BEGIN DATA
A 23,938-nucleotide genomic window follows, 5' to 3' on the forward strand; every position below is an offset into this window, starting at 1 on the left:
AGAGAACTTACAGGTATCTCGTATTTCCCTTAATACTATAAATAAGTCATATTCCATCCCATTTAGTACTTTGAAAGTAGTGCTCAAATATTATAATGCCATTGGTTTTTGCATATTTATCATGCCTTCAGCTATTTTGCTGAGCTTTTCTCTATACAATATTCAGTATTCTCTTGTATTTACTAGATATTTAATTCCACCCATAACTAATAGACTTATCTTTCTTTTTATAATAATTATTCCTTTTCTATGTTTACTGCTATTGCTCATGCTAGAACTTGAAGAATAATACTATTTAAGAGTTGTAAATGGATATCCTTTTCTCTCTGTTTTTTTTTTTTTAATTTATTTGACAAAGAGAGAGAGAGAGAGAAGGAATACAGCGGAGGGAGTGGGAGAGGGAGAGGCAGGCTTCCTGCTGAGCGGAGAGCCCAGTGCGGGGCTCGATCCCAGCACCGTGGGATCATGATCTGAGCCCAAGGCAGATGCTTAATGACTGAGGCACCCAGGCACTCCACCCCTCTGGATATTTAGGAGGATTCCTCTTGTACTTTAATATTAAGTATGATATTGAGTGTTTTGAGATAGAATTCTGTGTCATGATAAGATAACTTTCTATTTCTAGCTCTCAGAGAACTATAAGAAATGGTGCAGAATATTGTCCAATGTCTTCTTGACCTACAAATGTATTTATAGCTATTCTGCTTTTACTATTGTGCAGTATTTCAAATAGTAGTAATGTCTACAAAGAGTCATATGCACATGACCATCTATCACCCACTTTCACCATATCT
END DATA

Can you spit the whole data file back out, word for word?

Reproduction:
A 23,938-nucleotide genomic window follows, 5' to 3' on the forward strand; every position below is an offset into this window, starting at 1 on the left:
AGAGAACTTACAGGTATCTCGTATTTCCCTTAATACTATAAATAAGTCATATTCCATCCCATTTAGTACTTTGAAAGTAGTGCTCAAATATTATAATGCCATTGGTTTTTGCATATTTATCATGCCTTCAGCTATTTTGCTGAGCTTTTCTCTATACAATATTCAGTATTCTCTTGTATTTACTAGATATTTAATTCCACCCATAACTAATAGACTTATCTTTCTTTTTATAATAATTATTCCTTTTCTATGTTTACTGCTATTGCTCATGCTAGAACTTGAAGAATAATACTATTTAAGAGTTGTAAATGGATATCCTTTTCTCTCTGTTTTTTTTTTTTTAATTTATTTGACAAAGAGAGAGAGAGAGAGAAGGAATACAGCGGAGGGAGTGGGAGAGGGAGAGGCAGGCTTCCTGCTGAGCGGAGAGCCCAGTGCGGGGCTCGATCCCAGCACCGTGGGATCATGATCTGAGCCCAAGGCAGATGCTTAATGACTGAGGCACCCAGGCACTCCACCCCTCTGGATATTTAGGAGGATTCCTCTTGTACTTTAATATTAAGTATGATATTGAGTGTTTTGAGATAGAATTCTGTGTCATGATAAGATAACTTTCTATTTCTAGCTCTCAGAGAACTATAAGAAATGGTGCAGAATATTGTCCAATGTCTTCTTGACCTACAAATGTATTTATAGCTATTCTGCTTTTACTATTGTGCAGTATTTCAAATAGTAGTAATGTCTACAAAGAGTCATATGCACATGACCATCTATCACCCACTTTCACCATATCT